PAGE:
My interview about Andy Murray and how babies change your priorities!
Posted by: Sue Atkins
ANDY MURRAY: BABIES CAN CHANGE YOUR PRIORITIES, WARNS PARENTING EXPERT
One of the U.K.’s leading authorities on parenting says Andy Murray’s dip in form since the birth of his first child is entirely understandable.
Sue Atkins, “The Parenting Expert,” says the demands and excitement of caring for a new life can change the priorities of the highest-flying individuals, making them reconsider their work-life balance.
Murray , whose daughter Sophia Olivia was born in February, has exited early from the two tournaments he has played since the birth, firstly in Indian Wells, California, where he lost in the third round to Federico Delbonis of Argentina.
On Monday, Murray, 28, lost in the third round of the Miami Open to Grigor Dimitrov of Bulgaria, before dismissing talk of a rift with Amelie Mauresmo, his coach.
Annabel Croft, the former British number one, told BBC Scotland on Tuesday that Murray looked “tired and emotionally drained” and that regaining momentum was a “struggle” for the world number two.
“Babies are very demanding,” Atkins tells Newsweek Europe. “They need feeding, changing, nurturing — they cry, they don’t sleep according to when we want to sleep.
“Of course, it is joyous and wonderful, but it can be very tiring and demanding. So I would understand if perhaps he’s not on top of his game.
“It’s nerve-wracking because you have never had a small baby before and you worry about them, if they have got colic or a tummy ache or are crying… you’re trying to be a detective and work out what’s wrong with them. Add that to the pressures of being a professional sportsman and taking it seriously, your routine is knocked out.”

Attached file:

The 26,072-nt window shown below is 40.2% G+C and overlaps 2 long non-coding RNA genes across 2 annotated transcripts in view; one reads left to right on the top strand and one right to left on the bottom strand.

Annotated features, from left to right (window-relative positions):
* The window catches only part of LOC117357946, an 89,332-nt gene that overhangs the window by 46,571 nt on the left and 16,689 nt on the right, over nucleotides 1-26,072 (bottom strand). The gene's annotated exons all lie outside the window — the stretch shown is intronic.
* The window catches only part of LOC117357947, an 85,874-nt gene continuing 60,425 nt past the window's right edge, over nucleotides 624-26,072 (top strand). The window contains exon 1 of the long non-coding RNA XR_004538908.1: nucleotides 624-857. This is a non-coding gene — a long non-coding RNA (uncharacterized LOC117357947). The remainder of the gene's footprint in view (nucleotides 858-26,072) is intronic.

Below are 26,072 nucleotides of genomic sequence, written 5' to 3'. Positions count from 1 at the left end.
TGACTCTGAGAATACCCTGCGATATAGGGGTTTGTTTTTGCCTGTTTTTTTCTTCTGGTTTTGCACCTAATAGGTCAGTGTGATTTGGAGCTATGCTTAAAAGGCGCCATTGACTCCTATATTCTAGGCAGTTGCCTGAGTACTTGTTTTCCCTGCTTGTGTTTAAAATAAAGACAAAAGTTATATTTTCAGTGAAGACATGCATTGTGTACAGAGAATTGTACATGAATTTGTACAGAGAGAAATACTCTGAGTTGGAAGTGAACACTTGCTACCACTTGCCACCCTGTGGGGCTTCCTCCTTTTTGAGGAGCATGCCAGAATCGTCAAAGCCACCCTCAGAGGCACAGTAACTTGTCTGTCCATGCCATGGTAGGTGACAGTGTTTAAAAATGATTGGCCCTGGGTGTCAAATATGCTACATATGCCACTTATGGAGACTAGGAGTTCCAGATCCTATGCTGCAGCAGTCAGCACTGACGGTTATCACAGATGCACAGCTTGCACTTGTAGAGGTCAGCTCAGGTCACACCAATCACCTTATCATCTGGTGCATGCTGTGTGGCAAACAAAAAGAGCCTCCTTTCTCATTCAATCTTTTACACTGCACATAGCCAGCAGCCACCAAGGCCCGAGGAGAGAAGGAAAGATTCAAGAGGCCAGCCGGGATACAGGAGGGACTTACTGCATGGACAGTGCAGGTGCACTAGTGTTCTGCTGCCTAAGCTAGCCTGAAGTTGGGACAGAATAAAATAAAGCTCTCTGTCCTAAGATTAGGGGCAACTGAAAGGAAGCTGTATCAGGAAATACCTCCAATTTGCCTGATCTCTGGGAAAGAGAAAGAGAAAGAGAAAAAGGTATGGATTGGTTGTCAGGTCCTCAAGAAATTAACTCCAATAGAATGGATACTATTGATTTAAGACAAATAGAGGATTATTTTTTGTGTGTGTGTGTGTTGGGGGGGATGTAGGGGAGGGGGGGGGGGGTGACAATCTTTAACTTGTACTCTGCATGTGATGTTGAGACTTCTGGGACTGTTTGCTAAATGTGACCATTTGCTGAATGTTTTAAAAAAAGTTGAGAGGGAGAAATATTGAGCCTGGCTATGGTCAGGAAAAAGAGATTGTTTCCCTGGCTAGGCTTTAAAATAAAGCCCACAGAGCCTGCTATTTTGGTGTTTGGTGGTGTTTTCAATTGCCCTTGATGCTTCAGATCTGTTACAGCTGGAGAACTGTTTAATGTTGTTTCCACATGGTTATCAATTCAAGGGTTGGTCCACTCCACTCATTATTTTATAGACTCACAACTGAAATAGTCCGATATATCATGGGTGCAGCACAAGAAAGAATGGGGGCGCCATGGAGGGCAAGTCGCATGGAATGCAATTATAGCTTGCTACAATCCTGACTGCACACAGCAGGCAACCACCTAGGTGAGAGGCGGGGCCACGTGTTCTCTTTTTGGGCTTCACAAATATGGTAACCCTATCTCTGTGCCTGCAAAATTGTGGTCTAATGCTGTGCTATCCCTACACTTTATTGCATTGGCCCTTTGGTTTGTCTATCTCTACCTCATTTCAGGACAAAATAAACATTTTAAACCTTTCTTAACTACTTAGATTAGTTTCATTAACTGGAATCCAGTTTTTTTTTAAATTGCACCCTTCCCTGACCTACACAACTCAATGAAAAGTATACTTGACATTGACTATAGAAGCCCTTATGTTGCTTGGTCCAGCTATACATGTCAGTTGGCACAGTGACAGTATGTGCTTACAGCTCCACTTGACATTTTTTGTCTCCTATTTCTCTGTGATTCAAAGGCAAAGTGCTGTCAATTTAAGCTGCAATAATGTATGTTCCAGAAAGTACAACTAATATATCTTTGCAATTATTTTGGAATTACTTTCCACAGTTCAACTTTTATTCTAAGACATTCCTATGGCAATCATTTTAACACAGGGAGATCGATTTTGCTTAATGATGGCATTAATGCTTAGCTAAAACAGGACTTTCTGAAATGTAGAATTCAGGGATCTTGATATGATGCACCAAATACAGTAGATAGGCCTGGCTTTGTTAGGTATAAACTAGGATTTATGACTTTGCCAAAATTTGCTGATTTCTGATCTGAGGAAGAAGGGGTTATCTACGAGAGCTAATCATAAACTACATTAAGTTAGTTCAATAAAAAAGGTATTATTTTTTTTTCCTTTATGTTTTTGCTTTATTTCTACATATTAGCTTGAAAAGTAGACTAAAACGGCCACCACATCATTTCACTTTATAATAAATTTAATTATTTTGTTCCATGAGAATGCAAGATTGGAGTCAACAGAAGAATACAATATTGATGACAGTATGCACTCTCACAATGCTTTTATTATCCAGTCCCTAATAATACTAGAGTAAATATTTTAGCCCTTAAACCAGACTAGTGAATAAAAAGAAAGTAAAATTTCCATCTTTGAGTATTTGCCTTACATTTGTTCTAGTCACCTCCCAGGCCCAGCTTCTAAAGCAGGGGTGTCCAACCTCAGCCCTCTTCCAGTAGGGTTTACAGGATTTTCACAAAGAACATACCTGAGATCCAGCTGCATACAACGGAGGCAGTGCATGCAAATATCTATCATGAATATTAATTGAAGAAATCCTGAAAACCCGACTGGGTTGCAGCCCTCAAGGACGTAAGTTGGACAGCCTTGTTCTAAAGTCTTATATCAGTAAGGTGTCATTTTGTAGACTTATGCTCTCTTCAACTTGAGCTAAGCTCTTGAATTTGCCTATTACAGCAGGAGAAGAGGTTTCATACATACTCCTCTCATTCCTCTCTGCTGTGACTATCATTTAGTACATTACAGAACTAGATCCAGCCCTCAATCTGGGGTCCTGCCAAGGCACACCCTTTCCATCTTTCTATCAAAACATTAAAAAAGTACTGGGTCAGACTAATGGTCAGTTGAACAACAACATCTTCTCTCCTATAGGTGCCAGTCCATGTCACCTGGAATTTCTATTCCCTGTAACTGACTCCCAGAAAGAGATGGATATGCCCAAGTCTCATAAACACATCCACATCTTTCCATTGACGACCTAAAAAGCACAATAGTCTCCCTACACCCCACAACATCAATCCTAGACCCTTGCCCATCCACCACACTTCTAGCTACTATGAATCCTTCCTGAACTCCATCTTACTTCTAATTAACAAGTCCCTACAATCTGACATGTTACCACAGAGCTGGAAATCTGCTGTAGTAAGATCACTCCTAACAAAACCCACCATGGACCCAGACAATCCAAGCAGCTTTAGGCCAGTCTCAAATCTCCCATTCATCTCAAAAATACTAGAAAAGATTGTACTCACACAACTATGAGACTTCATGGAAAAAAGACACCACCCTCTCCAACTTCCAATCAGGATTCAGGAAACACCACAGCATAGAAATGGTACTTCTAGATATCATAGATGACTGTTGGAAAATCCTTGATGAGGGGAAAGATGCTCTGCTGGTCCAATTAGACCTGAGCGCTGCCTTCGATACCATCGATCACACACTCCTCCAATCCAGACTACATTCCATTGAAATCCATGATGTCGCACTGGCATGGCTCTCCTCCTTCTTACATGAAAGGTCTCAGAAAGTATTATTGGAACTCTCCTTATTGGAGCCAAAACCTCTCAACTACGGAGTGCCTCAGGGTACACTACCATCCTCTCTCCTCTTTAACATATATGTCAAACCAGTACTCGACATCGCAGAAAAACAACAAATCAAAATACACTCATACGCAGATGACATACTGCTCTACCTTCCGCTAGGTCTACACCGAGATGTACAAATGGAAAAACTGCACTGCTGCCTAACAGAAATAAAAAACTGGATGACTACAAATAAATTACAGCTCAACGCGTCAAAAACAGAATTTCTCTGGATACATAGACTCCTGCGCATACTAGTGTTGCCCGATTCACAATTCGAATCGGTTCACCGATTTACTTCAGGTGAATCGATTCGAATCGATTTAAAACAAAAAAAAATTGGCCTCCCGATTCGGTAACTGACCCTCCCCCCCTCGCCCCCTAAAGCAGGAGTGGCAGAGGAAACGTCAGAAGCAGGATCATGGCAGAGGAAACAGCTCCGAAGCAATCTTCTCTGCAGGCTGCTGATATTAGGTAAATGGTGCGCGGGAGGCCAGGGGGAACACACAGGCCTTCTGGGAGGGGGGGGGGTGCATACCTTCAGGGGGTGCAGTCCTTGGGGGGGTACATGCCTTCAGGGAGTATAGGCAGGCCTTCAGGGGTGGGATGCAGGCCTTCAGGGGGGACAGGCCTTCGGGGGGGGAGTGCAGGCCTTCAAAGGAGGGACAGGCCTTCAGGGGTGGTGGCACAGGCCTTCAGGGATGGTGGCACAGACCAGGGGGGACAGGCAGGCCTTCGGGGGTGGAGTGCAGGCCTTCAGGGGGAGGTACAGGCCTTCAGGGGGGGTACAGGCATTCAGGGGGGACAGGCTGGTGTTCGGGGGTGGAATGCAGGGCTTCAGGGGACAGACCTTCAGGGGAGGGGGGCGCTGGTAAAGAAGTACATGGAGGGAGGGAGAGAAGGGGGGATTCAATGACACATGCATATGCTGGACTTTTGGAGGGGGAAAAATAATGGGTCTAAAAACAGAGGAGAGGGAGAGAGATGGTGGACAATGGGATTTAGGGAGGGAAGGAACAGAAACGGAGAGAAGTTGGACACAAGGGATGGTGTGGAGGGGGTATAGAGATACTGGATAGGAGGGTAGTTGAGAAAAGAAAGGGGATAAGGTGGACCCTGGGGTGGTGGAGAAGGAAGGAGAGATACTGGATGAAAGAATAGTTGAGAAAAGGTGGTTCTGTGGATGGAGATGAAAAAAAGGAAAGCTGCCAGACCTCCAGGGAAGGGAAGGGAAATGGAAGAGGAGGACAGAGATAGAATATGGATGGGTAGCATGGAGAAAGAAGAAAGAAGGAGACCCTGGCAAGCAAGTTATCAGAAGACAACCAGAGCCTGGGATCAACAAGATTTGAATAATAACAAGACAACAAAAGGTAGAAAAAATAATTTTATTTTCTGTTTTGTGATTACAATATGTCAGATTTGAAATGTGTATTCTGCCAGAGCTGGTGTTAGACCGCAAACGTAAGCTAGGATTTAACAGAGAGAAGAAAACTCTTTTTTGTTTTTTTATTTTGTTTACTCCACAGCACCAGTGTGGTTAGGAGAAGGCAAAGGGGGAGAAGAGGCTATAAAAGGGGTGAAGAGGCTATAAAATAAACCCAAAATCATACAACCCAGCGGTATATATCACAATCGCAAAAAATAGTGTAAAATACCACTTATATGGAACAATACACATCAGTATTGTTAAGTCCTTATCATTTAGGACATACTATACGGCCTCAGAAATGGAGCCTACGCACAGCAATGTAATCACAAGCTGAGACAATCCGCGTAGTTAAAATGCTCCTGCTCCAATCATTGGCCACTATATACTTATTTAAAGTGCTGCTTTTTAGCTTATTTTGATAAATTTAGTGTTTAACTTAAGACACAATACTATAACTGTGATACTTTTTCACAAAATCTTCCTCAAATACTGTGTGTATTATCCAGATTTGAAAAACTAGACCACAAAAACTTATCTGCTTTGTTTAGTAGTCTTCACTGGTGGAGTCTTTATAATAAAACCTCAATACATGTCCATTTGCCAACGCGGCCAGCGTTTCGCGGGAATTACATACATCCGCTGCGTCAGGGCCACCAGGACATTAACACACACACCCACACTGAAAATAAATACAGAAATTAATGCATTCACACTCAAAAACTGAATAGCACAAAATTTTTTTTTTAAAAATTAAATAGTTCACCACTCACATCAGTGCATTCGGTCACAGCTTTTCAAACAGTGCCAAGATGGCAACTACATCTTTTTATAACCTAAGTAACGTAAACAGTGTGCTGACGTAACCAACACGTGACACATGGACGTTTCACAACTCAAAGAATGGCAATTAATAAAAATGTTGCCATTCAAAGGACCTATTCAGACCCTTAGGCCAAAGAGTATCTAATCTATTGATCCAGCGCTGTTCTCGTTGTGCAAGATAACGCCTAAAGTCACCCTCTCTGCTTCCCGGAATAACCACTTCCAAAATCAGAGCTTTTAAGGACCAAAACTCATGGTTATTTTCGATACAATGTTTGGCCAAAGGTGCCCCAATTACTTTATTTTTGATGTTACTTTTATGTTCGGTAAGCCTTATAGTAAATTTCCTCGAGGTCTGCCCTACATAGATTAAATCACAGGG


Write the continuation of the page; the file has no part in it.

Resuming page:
Atkins says she has seen highly-motivated professionals begin to struggle when a baby comes along.
“When you have a new child, your priorities change,” she says. “Getting up at 5.30 a.m. and going to Canary Wharf suddenly seems meaningless when you have got a small baby.
“Where you were totally ambitious, striving and striving, suddenly you have this adorable baby who depends completely and utterly on you for its survival. Everything changes. You don’t find striving so stimulating any more.”
Nor does life get any easier as a child grows up.
“You never stop worrying about your kids, even when they are 40,” Atkins says. “My kids are in their 20s and present different problems. Toddlers become independent; then you get the terrible twos where they scream and shout and throw a wobbly in the supermarket because you’re not giving them sweets. This is part of bringing up a baby and working; it’s tiring, full stop. Relax and accept it; it’s a phase and will pass.”
Murray will now spend time with his daughter and Kim Sears, his wife, before heading to the Monte Carlo Masters which begins on April 10.